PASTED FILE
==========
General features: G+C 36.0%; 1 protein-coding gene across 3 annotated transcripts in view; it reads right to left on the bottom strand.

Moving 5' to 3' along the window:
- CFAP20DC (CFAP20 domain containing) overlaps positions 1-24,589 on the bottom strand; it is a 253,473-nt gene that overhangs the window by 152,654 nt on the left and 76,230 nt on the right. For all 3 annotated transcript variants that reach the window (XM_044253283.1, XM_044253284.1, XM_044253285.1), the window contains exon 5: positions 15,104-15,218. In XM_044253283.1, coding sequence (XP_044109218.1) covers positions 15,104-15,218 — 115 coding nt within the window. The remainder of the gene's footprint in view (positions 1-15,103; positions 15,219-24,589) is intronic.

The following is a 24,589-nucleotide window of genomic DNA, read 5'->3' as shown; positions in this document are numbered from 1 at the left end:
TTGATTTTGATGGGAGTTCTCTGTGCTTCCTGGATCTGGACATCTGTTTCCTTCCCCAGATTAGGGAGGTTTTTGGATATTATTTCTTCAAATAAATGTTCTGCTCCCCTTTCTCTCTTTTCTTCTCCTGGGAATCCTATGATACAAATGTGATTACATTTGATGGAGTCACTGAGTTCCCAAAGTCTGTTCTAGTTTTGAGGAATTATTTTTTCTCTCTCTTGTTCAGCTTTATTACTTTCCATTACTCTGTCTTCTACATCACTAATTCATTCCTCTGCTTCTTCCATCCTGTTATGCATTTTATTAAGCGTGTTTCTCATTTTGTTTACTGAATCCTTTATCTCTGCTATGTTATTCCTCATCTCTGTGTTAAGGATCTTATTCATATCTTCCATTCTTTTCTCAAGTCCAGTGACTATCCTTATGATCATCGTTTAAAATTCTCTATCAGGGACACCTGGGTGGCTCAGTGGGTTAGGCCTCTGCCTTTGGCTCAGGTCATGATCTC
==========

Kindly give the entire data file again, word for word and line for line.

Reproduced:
General features: G+C 36.0%; 1 protein-coding gene across 3 annotated transcripts in view; it reads right to left on the bottom strand.

Moving 5' to 3' along the window:
- CFAP20DC (CFAP20 domain containing) overlaps positions 1-24,589 on the bottom strand; it is a 253,473-nt gene that overhangs the window by 152,654 nt on the left and 76,230 nt on the right. For all 3 annotated transcript variants that reach the window (XM_044253283.1, XM_044253284.1, XM_044253285.1), the window contains exon 5: positions 15,104-15,218. In XM_044253283.1, coding sequence (XP_044109218.1) covers positions 15,104-15,218 — 115 coding nt within the window. The remainder of the gene's footprint in view (positions 1-15,103; positions 15,219-24,589) is intronic.

The following is a 24,589-nucleotide window of genomic DNA, read 5'->3' as shown; positions in this document are numbered from 1 at the left end:
TTGATTTTGATGGGAGTTCTCTGTGCTTCCTGGATCTGGACATCTGTTTCCTTCCCCAGATTAGGGAGGTTTTTGGATATTATTTCTTCAAATAAATGTTCTGCTCCCCTTTCTCTCTTTTCTTCTCCTGGGAATCCTATGATACAAATGTGATTACATTTGATGGAGTCACTGAGTTCCCAAAGTCTGTTCTAGTTTTGAGGAATTATTTTTTCTCTCTCTTGTTCAGCTTTATTACTTTCCATTACTCTGTCTTCTACATCACTAATTCATTCCTCTGCTTCTTCCATCCTGTTATGCATTTTATTAAGCGTGTTTCTCATTTTGTTTACTGAATCCTTTATCTCTGCTATGTTATTCCTCATCTCTGTGTTAAGGATCTTATTCATATCTTCCATTCTTTTCTCAAGTCCAGTGACTATCCTTATGATCATCGTTTAAAATTCTCTATCAGGGACACCTGGGTGGCTCAGTGGGTTAGGCCTCTGCCTTTGGCTCAGGTCATGATCTC